the jetboat trip up this river I would take her on sometime.
Reaching camp early I made the decision to run the
river. The wolves weren't happening and the trip down would
take a full day and I was out of time.
Excitement gripped my heart as I tore down the tent and
rolled my bedroll, packing it all neatly and tightly into the
canoe for the ride down to the road. This should be fun!
Then I remembered some of the more challenging stretches and
began to have my doubts. I had been able to pull the canoe
up and through all the difficulties, but could I run them?
But soon the rougher stretches near camp had been dealt
with and the river swung gently to right and left. The sun
bore down and the temperature must have neared ninety.
Stripping off my shirt, I lazed in the stern, finding a
comfortable position on my back and lazily watching the
scenery go by.
Wasn't I the master of this river? Wasn't I an absolute
"monarch of all I surveyed?" "Hadn't I paddled a thousand
miles of river and dealt with many difficulties
successfully?" It was indeed strange that the mountains
themselves weren't shouting praises down to me as I drifted
gently down the river, not worrying that my canoe was
reversing position in relation to the sluggish current of the
young river. That was no problem, surely, for one so
experienced and skilled as I! No, no. Indeed, it would
probably be fun to run this next riffle backwards, with yours
sincerely in the bow and no aft paddler at all, and try to
miss that one single boulder near the left side. That should
present no problem whatsoever, although it did seem to be
heading generally my way. Perhaps I'd better apply a little
more force in my sidestroke here. Now, now, you must be
kidding! Oh NO!
The canoe bit into the rock and heaved up upon it
placing me in an extremely awkward position. I couldn't
believe this was really happening! There had been a hundred
feet of open river all around this one boulder and I had to
hit it right in the middle! As now forseen, my balancing act
there on the rock did not last very long and ever so slowly
the other end of the canoe began to pivot around until, when
broadside with the current, it flipped and I found myself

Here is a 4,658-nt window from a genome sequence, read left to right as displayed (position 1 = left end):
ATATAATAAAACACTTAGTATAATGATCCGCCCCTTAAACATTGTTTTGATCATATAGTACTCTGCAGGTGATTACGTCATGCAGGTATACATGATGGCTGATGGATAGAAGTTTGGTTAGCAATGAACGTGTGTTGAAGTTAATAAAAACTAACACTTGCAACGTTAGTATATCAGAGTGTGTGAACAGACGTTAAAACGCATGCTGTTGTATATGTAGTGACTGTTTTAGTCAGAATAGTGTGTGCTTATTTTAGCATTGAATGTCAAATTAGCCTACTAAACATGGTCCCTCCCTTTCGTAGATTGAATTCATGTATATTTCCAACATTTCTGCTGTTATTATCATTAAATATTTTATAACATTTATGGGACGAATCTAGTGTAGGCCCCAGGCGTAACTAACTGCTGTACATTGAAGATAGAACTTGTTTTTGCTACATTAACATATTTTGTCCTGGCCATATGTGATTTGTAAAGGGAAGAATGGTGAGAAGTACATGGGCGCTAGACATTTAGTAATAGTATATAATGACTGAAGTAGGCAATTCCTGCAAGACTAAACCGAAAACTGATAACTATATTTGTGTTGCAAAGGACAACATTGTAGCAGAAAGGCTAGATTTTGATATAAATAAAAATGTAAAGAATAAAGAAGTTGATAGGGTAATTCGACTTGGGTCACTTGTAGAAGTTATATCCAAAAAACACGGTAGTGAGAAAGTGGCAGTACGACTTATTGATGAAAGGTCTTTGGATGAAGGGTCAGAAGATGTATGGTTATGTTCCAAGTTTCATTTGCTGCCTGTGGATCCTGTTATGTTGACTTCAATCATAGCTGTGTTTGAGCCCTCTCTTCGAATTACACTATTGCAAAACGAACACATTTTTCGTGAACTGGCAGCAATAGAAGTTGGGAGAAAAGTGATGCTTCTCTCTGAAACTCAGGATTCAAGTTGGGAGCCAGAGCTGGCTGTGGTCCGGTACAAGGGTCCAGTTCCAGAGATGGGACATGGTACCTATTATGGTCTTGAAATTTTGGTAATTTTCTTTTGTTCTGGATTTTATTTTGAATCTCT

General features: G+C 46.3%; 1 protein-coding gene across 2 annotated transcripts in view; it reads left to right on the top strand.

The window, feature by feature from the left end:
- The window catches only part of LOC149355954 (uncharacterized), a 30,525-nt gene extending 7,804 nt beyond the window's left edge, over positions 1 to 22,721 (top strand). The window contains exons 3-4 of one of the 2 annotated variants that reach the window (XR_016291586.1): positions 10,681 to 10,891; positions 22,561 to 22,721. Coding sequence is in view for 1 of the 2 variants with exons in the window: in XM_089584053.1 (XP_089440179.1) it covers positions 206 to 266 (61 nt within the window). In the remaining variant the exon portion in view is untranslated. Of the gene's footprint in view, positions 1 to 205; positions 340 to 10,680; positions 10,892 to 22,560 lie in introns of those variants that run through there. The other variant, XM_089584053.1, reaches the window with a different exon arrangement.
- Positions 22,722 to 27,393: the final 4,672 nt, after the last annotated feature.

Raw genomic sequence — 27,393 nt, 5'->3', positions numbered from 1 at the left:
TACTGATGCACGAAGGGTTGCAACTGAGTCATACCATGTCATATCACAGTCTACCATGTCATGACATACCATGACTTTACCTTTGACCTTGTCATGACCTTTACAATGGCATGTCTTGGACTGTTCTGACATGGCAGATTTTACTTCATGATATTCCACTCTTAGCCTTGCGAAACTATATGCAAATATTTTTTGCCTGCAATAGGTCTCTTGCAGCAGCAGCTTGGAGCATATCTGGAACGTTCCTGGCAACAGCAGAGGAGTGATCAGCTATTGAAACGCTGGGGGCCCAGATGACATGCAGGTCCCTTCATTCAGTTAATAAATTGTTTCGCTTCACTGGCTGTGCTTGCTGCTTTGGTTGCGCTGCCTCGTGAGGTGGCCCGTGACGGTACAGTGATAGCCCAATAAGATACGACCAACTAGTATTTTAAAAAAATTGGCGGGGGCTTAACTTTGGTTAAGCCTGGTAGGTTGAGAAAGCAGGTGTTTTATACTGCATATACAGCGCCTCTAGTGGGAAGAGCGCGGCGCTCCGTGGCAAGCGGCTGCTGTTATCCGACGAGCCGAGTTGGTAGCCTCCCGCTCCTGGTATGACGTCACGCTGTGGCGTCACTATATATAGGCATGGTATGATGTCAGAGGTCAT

kicking in the river for the first time in my career of river
Soon the canoe full of water had righted itself and I
had reached the bottom with my feet. Hauling back for all I
was worth I worked the amazing weight of the thing far over
to the right shore and aways down the river and commenced
The bailing and emptying of the canoe, and dealing with
my sodden sleeping bag and grub box gave me time to think and
that night I wrote in my diary that "a wiser fool got back in
the canoe and paddled off downriver."
The canoe weighed a lot more now and so did the long
lens of my camera, which did not survive the dunking too
well. The slide film was also practically destroyed. I laid
all of this out on top of the packs to dry in the hot sun and
I forged my way downriver with the behemoth paddle and
wondered how quickly things could go wrong for a fool in the
As I passed by a bank of the river I looked up in time
to watch another lynx drift past, bemoaning the lost
opportunity for a picture he had presented. More rapids were
conquered, though not so bravely and one time some more water
sloshed in over the side because of the lack of freeboard I
now had to spare. By now the hand-hewn paddle felt like an
old friend and I wouldn't have traded for my first one, had I
Near dark, I got the camera working on a new roll of
black and white and photographed a moose too many times, the
only one I saw on this particular trip, and nearly at dark I
arrived at the truck. I sure was glad to be able to sleep in
it instead of in that soggy sleeping bag!
The diary was not damaged and was sent with a bit of
gold purchased in the city of Whitehorse the next day. This
was the only metallic gold I found on the trip. It crossed
my mind to send the book and all to her older sister instead,
the one without the boyfriend,but that didn't seem altogether
upright somehow. It's hard to say just where a feller goes
wrong sometimes... But then "what doesn't kill you makes you
stronger", they say.
"He climbed up big mountains and hunted great bears,
All to impress her but was unawares,
That while he was gone trying to be something big,
Another was with her and up was the jig!"